There need not be a specific end application in mind when you start to do such things. Its totally plausible that people who are inquisitive and have time, do things like this. Sometimes other people can find an end application. History of tech shows it very clearly..
classic ex: Xerox engineers made first GUI and didnt know what to do with it. It took a Steve Jobs, to connect the dots between GUI and personal computing.
Great article - i read through the build instructions but didn't see anything about the accuracy requirements for the application, but the fact that he chose a stepper motor leads me to think they were not that stringent, or possibly he has instituted some kind of microstepping scheme. Details, we want details!
Like any hobby this has its points of pride. Often people brag about connecting to difficult or distant satellites. While his is receive-only, he has quite the display to show off. I imagine there's a certain thrill in being able to "see" these things that are often quite literally invisible to the lay-person. The more you can see, the more respect you get.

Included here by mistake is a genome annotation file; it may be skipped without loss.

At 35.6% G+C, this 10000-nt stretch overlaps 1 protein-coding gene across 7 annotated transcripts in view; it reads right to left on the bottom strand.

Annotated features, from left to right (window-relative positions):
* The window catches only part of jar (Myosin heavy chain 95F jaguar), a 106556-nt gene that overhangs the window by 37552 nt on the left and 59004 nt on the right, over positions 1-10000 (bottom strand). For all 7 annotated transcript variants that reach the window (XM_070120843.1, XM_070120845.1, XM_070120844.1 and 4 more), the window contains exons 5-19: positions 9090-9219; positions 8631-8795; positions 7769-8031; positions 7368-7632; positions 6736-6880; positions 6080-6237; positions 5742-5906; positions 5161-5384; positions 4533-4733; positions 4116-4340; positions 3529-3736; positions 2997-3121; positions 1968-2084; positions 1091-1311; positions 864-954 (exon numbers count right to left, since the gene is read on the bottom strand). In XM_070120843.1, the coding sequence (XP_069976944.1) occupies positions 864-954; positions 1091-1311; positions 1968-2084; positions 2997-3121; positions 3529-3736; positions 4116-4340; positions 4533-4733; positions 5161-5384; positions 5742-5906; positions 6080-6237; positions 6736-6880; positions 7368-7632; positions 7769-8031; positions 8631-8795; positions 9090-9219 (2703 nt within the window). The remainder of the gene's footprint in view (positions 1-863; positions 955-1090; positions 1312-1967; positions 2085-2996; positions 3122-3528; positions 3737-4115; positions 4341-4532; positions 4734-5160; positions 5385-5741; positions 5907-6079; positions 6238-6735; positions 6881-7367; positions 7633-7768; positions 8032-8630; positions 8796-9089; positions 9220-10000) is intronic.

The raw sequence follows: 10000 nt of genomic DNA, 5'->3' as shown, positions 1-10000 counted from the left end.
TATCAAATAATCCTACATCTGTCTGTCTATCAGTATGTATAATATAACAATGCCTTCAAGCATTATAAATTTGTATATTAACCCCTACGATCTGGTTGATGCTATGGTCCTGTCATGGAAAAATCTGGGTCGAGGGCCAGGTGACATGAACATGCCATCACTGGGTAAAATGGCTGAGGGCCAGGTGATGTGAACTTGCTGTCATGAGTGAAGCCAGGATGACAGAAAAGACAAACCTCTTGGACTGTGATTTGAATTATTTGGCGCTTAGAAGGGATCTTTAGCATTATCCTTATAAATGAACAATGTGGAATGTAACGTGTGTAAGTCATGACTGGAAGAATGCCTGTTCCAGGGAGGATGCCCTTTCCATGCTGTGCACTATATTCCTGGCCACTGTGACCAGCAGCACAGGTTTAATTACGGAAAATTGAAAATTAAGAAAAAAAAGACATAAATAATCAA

This is all conjecture based off of my familarity with other radio enthusiasts though.
There's a little more insight in this link, where they discuss the joys of snooping the feeds from satellites. They can get a raw, unedited feed and see "behind the scenes". In the hacker culture, simply aquiring difficult to find information usually enough of a drive to get some amazing things done.
I don't have any exact details on that, however, keep in mind that he started with a system designed for this purpose(fine tracking). There could be gearing in place or something to refine the movement.
NASA's Orion Flight Software Production Systems Manager Darrel G. Raines joins Planet Analog Editor Steve Taranovich and Embedded.com Editor Max Maxfield to talk about embedded flight software used in Orion Spacecraft, part of NASA's Mars mission. Live radio show and live chat. Get your questions ready.
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